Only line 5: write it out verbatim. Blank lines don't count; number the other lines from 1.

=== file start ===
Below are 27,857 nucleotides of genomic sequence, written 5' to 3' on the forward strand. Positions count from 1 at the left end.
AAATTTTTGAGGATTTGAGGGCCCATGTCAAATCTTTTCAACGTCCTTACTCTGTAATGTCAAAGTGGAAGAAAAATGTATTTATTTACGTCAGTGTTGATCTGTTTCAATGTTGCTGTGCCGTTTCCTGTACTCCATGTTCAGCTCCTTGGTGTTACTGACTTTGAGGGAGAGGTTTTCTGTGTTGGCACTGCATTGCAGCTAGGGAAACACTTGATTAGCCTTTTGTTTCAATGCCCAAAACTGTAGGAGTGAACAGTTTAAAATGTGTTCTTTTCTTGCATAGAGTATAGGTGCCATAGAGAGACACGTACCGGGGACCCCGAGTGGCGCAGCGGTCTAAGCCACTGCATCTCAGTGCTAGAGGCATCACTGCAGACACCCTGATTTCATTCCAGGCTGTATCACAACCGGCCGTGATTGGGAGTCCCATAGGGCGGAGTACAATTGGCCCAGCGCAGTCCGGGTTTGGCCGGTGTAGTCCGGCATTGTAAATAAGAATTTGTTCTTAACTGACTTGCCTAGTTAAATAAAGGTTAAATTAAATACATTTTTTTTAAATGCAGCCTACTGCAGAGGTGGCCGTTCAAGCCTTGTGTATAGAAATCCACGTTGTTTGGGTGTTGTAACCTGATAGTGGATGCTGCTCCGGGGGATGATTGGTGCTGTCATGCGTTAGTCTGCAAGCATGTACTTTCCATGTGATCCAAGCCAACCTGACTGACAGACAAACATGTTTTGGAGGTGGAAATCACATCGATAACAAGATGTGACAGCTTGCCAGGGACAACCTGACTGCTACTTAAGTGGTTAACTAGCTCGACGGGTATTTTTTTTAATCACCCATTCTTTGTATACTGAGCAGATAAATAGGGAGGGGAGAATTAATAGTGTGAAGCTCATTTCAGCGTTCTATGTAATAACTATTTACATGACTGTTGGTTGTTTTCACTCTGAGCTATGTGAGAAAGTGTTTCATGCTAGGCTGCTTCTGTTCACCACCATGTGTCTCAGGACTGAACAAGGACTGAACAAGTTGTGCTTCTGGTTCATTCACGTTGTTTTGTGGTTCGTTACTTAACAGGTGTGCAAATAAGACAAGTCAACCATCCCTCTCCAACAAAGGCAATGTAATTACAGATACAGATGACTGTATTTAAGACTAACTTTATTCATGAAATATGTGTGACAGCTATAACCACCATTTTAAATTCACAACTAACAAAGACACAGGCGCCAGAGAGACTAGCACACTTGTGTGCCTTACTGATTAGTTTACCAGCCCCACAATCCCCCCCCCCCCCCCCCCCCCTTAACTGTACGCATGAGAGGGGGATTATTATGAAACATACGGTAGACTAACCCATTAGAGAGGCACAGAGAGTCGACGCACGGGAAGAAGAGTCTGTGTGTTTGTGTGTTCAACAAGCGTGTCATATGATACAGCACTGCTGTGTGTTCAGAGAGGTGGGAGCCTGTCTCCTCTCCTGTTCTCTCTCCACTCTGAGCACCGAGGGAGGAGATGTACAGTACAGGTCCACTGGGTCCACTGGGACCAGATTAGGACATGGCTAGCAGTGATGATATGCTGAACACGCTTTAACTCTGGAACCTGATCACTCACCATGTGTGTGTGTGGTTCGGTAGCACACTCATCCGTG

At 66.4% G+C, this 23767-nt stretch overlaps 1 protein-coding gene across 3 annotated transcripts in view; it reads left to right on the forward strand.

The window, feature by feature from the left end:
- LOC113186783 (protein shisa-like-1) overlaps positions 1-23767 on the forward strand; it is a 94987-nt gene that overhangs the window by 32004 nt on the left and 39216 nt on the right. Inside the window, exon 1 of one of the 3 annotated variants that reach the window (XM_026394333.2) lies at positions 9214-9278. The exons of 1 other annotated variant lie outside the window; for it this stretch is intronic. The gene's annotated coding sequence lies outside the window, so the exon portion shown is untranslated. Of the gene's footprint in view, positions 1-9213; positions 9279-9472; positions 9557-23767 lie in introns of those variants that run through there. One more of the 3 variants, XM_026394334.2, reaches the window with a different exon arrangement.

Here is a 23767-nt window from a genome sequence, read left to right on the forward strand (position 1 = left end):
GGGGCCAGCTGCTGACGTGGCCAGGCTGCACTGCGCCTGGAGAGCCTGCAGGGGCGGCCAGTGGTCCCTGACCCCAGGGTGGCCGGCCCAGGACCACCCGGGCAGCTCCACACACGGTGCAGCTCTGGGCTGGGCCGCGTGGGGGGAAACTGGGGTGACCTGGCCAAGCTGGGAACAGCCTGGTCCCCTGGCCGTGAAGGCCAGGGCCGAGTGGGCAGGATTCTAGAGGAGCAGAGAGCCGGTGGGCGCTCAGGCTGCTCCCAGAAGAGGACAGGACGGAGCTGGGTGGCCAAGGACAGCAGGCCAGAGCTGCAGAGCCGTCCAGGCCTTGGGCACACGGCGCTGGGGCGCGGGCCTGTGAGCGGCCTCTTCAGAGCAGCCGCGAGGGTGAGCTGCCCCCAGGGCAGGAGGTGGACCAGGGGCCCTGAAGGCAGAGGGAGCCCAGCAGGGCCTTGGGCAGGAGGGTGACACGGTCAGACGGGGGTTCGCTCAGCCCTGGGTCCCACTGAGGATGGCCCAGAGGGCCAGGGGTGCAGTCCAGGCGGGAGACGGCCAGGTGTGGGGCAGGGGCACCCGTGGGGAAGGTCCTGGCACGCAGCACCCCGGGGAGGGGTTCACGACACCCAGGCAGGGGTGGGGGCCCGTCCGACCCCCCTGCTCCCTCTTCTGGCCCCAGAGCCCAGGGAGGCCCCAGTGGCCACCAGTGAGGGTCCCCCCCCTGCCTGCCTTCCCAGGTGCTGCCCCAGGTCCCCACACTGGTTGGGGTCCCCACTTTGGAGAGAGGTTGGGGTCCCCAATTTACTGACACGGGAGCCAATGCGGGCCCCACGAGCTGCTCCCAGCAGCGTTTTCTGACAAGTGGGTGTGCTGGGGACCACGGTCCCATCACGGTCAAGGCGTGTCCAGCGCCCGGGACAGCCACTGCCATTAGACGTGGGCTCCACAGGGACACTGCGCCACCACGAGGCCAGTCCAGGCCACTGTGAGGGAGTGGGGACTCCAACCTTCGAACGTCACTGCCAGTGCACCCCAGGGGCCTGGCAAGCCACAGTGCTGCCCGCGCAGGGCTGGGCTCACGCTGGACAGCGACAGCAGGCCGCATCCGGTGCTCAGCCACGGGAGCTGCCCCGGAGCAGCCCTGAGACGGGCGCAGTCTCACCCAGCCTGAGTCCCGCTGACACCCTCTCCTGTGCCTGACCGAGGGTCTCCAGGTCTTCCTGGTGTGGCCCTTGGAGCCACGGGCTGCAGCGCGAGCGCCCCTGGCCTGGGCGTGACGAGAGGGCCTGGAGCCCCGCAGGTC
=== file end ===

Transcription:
- LOC113186783 (protein shisa-like-1) overlaps positions 1-23767 on the forward strand; it is a 94987-nt gene that overhangs the window by 32004 nt on the left and 39216 nt on the right. Inside the window, exon 1 of one of the 3 annotated variants that reach the window (XM_026394333.2) lies at positions 9214-9278. The exons of 1 other annotated variant lie outside the window; for it this stretch is intronic. The gene's annotated coding sequence lies outside the window, so the exon portion shown is untranslated. Of the gene's footprint in view, positions 1-9213; positions 9279-9472; positions 9557-23767 lie in introns of those variants that run through there. One more of the 3 variants, XM_026394334.2, reaches the window with a different exon arrangement.